Some of the withdrawn fluoroquinolones caused cardiovascular events, specifically by changing the electrical rhythm of the heart. Those still in use may not have as drastic an effect, but still have been found to increase the risk of certain adverse events, including aneurisms and aortic dissections. Studies have found that the risk is as much as double up to 60 days after taking a course of a fluoroquinolone antibiotic. Dissections and aneurisms are tears and ruptures in blood vessels, which can be sudden and fatal.
Another big risk with taking fluoroquinolones is the potential for serious nerve damage. The FDA warned about a condition called peripheral neuropathy, which may be caused by taking these antibiotics. All fluoroquinolones now have to carry a warning about this nerve damage, but only many years after they were already on the market. Some patients who had nerve damage feel that the drug manufacturers should have known about and warned against the risk.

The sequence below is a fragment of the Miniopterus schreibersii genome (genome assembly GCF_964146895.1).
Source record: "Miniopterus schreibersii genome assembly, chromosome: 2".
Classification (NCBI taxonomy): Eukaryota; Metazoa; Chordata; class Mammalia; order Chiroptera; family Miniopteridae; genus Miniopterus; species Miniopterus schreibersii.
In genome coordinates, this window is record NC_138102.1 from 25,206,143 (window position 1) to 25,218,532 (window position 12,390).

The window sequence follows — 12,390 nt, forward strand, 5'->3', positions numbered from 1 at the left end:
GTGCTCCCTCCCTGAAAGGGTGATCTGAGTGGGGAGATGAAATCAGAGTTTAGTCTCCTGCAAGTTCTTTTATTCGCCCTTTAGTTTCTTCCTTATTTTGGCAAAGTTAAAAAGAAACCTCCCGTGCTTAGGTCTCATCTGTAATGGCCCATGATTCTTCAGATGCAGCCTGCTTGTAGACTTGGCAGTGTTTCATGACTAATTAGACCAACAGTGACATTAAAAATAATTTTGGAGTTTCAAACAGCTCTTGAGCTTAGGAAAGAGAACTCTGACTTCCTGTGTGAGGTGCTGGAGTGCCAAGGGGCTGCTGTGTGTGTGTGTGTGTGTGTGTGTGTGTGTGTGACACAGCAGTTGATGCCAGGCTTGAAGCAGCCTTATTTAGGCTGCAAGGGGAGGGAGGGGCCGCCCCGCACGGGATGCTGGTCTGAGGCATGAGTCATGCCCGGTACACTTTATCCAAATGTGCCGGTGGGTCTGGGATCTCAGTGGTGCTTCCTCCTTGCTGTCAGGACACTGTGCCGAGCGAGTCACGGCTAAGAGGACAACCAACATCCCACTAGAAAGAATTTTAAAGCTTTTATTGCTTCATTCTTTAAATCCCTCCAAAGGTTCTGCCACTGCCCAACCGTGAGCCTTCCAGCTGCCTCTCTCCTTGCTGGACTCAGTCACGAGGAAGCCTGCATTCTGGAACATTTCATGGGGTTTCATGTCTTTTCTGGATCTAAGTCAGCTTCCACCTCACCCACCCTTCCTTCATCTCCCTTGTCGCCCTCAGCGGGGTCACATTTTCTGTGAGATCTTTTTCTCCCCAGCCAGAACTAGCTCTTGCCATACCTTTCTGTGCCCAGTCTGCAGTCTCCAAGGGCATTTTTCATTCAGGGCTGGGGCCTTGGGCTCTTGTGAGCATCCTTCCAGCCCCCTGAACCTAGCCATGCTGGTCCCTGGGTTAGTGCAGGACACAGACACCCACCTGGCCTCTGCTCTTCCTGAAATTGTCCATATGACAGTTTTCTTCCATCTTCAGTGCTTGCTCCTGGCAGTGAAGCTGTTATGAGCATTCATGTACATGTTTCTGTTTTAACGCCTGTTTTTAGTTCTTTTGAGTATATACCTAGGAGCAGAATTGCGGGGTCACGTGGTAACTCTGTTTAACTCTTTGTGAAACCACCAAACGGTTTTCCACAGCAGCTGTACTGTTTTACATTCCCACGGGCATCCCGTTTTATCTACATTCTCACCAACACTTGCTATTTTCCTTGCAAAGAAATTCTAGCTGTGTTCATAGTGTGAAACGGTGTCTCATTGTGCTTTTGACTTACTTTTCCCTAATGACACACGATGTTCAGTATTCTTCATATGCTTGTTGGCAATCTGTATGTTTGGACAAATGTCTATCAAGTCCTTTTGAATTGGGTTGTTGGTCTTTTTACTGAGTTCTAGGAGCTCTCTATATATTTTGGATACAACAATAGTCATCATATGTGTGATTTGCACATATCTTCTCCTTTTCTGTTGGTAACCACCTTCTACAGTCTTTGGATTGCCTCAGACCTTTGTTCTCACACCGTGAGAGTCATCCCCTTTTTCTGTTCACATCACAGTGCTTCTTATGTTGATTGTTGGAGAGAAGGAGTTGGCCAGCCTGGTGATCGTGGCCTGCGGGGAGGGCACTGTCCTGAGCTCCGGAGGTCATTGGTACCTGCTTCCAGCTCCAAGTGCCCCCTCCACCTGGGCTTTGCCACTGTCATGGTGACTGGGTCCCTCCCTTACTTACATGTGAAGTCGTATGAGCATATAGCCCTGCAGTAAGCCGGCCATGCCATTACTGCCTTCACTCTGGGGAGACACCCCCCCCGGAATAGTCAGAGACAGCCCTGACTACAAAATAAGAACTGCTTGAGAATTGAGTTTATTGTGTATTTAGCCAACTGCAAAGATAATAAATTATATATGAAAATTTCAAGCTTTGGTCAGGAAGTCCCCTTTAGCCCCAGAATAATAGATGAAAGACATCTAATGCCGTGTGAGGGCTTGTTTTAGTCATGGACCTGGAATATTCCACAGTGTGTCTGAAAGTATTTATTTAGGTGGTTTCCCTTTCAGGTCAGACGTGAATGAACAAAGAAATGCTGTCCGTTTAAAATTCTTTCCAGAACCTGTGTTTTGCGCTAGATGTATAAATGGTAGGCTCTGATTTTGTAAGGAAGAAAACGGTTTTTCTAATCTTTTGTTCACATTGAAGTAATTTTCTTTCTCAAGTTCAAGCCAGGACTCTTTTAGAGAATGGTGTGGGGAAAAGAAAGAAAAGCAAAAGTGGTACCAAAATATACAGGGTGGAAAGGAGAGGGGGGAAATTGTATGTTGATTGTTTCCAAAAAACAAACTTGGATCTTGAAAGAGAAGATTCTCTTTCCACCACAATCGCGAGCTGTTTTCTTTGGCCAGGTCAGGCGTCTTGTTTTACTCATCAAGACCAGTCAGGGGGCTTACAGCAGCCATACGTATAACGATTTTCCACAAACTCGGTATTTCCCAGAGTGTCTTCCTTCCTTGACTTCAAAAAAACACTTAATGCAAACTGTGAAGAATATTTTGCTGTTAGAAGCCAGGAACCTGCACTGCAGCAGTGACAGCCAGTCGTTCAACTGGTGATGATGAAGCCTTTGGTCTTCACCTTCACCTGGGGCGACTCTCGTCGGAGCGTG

The labels for the drugs did include nerve damage as a possible adverse event, but as evidence about how serious the damage could be mounted, the FDA finally decided the warning was not strong enough. Some patients on these drugs have experienced disabling damage along with symptoms like tingling, burning, pain, and numbness in arms and legs.
Finally, damage to tendons has also been reported with fluoroquinolones and is yet another reason people are filing lawsuits. The drugs have caused instances of tendinitis, an inflammation in the tendons, and even tendon ruptures. A tendon is a type of connective tissue and it is thought that fluoroquinolones may cause the breakdown of the collagen that makes up its structure.
The FDA has required that labels for fluoroquinolones include a black box warning about tendon ruptures and tendinitis. It states that patients over the age of 60, those using steroids, and those with organ transplants are at greatest risk. Many people experienced tendon damage before this warning went into place on labels and are suing because of it.
Levaquin Class Action Lawsuit and Settlement